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Exorcising the Tenant From Hell

August 08, 1993|STEPHANIE O'NEILL | SPECIAL TO THE TIMES

Experts in the field of landlord-tenant law consider education the most important step a landlord or prospective landlord can take before renting out property.

These days there are numerous books, periodicals, audio tapes and brochures packed with useful tips for successful property management.

There are also seminars and classes offered by local colleges, educational exchanges, adult schools and rental housing associations, to name a few.

Here are some tips from authorities in the field:

--No matter how desperately you may need a tenant, thoroughly screen prospective tenants, then confirm all the information yourself:

Your rental application should gather as much information as possible from a tenant.

The application should include:

--Driver's license number

--Social Security number

--Bank account numbers and balances

--Their place of employment, job title and salary

--The names and phone numbers of former landlords

--The names and phone numbers of personal references

--Run a credit check.

Don't feel embarrassed about asking for the information. It provides greater protection against a tenant from hell intent on getting free rent and it can be helpful in collecting any future judgments that may be awarded you.

--If you suspect a tenant from hell or one who has no intention to pay:

--Don't let the rent fall months behind before you take action. When the rent is late, give proper notice then start the eviction action, which can always be called off.

--Evicting a tenant from hell:

If you hire an attorney, make sure he or she is familiar with the eviction laws.

Proceed with caution. No matter how tempting, don't take any kind of retaliatory action against the tenant. Turning off electricity, changing locks or doing anything that can be construed as threatening, humiliating or abusive can pave the way for a tenant lawsuit against you and fines of up to $100 a day.

Avoid all unnecessary one-on-one contact with the tenant.

Keep written communication as neutral and businesslike as possible, no matter how angry you feel.

While you must accept rent from a tenant responding to a "Notice to Pay Rent or Quit," (the precursor to eviction action) within the time frame specified in the notice, accept no rent after that unless the tenant agrees to pay all your filing expenses and the entire back rent.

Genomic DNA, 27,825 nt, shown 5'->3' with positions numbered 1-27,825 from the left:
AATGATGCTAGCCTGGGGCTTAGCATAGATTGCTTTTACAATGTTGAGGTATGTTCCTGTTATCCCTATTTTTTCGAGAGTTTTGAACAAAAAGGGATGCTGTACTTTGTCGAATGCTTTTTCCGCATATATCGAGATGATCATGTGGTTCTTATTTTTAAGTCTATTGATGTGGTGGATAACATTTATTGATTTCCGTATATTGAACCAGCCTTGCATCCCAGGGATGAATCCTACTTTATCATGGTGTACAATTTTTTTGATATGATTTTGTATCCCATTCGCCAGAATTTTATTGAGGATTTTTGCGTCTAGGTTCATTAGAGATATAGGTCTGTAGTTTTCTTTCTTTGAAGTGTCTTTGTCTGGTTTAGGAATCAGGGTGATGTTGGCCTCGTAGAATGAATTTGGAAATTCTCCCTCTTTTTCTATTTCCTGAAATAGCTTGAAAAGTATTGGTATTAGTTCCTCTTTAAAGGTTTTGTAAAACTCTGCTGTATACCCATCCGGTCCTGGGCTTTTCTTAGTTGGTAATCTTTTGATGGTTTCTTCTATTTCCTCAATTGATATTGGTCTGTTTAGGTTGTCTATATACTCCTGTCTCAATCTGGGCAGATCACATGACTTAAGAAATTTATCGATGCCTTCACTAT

Any rent you accept after the notice may erase the progress in the eviction proceeding and require that you start back at square one.

Try to keep emotions out of it and view the situation as you would a soured business deal that needs to be solved.

Small-claims judgments give you the right to collect, if you can. Some tips in finding an errant tenant who owes you money:

--Contact all the references the tenant included on the rental application.

--Hire a collection agency, but realize that most charge 50% of what they collect and a landlord cannot add such fees onto the tenant's judgment.

--Hire a private investigator who will charge a flat fee to find the tenant and locate his or her assets.

--Use the Freedom of Information Act (FOI) form to get any forwarding address left by the tenant.

--Consult Voter Registration records for the tenant's new address.

--File an "Abstract of Judgment" with the County Recorder's office. This will put a lien on any real estate the tenant owns or may in the future own. To get a loan or to clear his or her credit, the tenant may be forced at some point to contact you and offer payment with interest.

Sources: "Landlording: A Handymanual for Scrupulous Landlords and Landladies Who Do It Themselves," by Leigh Robinson, sixth edition, Feb. 1992. Published by Express, El Cerrito, CA; "Legal Guide for the Residential Landlord," by Kenneth H. Carlson, Esq. 1992. Published by Bella Copy & Printing Center, Glendale, CA. "The Landlord's Law Book: Evictions," by David Brown, Esq. Vol. II, 1990, published by Nolo Press, Berkeley, CA.

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